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TrojanPoem

  • one year ago

Mechanics

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  1. TrojanPoem
    • one year ago
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    |dw:1444160889035:dw|

  2. TrojanPoem
    • one year ago
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    F_2 = 186.3 / 98.8 / 47.7 / 72.2 beta = 303.6 / 123.6 / 236.4 / 56.4

  3. phi
    • one year ago
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    what does 120 N R= 180 N mean ?

  4. TrojanPoem
    • one year ago
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    Resultant = 180

  5. TrojanPoem
    • one year ago
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    The direction of the resultant is the same as the force 120

  6. TrojanPoem
    • one year ago
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    @phi

  7. phi
    • one year ago
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    What two vectors are we adding to produce the resultant ?

  8. TrojanPoem
    • one year ago
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    It's the result of adding all the forces

  9. phi
    • one year ago
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    so we are adding 4 vectors? in terms of mag, angle <170, 50> <F2, -beta> <200, 180> <120, ??> do we have to find the angle for that last vector ?

  10. TrojanPoem
    • one year ago
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    The triangle is drawn

  11. TrojanPoem
    • one year ago
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    In mechanics they mostly draw the triangle on the line like this:|dw:1444162046880:dw|

  12. phi
    • one year ago
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    ok, so we need the angle. what is it ?

  13. TrojanPoem
    • one year ago
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    |dw:1444162127993:dw|

  14. TrojanPoem
    • one year ago
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    We are looking for beta and F_2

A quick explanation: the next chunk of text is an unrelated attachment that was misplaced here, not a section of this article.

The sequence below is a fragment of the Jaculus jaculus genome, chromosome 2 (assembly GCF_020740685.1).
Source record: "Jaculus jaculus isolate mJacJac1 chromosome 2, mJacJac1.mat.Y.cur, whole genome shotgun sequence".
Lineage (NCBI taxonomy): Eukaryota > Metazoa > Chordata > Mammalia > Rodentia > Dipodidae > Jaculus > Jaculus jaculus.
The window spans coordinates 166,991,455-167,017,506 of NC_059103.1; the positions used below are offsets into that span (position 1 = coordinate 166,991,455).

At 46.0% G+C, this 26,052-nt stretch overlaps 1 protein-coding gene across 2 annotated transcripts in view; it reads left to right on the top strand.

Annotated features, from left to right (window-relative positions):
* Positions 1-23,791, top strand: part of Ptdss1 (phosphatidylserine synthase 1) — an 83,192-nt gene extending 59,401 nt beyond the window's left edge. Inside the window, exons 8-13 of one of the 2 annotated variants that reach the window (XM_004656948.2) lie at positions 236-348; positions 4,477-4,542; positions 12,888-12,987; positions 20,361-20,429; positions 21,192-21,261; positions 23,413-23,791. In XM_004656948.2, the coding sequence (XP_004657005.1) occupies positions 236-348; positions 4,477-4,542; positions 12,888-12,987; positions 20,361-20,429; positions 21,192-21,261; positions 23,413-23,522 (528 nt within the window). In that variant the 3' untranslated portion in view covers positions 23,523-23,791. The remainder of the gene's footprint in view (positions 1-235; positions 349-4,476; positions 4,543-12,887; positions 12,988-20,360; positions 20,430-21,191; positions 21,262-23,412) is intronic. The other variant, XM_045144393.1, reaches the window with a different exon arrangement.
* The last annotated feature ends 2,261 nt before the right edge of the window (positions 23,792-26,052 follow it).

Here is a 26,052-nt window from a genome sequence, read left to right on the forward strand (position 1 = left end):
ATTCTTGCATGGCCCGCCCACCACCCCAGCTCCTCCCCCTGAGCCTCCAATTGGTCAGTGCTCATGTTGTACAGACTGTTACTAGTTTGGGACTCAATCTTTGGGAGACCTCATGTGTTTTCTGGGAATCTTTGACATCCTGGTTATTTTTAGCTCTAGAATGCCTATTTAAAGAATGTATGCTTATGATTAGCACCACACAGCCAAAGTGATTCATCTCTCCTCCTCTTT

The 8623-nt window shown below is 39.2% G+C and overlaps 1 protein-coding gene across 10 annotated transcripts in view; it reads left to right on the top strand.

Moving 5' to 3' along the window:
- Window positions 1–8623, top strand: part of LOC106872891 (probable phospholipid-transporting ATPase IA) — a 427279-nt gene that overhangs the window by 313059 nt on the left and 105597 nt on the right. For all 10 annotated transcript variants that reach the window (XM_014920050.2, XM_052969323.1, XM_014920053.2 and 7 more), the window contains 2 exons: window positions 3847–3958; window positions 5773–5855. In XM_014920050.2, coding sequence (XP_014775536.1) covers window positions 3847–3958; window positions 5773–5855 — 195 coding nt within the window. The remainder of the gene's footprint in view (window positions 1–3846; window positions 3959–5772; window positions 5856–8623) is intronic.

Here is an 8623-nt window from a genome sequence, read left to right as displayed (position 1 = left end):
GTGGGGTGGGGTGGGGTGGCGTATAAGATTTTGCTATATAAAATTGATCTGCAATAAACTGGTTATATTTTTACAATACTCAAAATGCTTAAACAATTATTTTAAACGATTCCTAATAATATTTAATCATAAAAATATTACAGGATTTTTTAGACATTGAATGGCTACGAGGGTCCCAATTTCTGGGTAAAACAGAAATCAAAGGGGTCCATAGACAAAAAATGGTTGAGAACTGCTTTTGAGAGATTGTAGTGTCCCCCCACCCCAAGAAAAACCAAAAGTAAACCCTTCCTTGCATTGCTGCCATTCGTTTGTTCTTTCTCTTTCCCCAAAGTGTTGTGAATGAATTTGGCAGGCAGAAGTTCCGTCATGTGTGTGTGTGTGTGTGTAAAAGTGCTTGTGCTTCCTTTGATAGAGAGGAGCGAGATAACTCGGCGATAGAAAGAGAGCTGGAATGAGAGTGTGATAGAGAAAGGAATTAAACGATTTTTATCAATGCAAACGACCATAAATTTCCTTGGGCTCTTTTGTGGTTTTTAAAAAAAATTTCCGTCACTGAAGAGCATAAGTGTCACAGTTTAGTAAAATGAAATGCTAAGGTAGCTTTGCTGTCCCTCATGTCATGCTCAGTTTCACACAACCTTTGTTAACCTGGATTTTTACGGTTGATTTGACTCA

15. phi
    • one year ago
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    ok, here are the 4 vectors <170, 50> <F2, -beta> <200, 180> <120, 126.87> and the result is <180, 126.87> correct?

  16. TrojanPoem
    • one year ago
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    Yeah

  17. TrojanPoem
    • one year ago
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    Will you use -beta ? as anti clockwise ?

  18. phi
    • one year ago
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    I would write down each vector in <x,y> components and add them up.

  19. phi
    • one year ago
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    Here are the details change to rectangular coords <x,y> using <r cos A, r sin A> where <r,A> are polar coords we get <170, 50> -> <109.27, 130.23> <F, A> -> < F cos A, F sin A> <200, 180> -> <-200, 0 > <120, 126.87> -> < -72, 96 > --------------------------- <180, 126.87> -> <-108, 144> add up the 4 vectors, by adding the their x components and their y components, and set equal to the resultant's components we get F cos A - 162.72= -108 F sin A + 226.23= 144 or F cos A = 54.73 F sin A = -82.23 vector F in rectangular coords is <54.73, -82.23> in polar coords A = atan( -82.23/54.73) = -56.35 deg F= sqr( 54.73^2 + (-82.23)^2 ) = 98.78

  20. TrojanPoem
    • one year ago
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    @phi , |dw:1444238623491:dw| 170Cos50 + F_2Cosbeta - 120 * 3/5 - 200 = -3/5 * 180 ( resultant component in x-axis) F_2CosBeta = 54.73 170Sin50 + 120 * 4/5 - F_2SinBeta = 180 * 4/5 ( resultant component in y - axis) F_2SinBeta = 82.23 TanBeta = 82.23/54.73 <(beta) = 360- 56 21 = 303.6 F = 82.23/sin303.6 = -98.8 F = 54.73/ cos303.6 = 98.8 OK, where is the mistake ? I keep getting -ve , +ve values for the same force :/ help !

  21. phi
    • one year ago
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    You have **170Sin50 + 120 * 4/5 - F_2SinBeta = 180 * 4/5*** I would use 170Sin50 + 120 * 4/5 + F_2SinBeta = 180 * 4/5 so you get F_2 Sin Beta= -82.23

  22. TrojanPoem
    • one year ago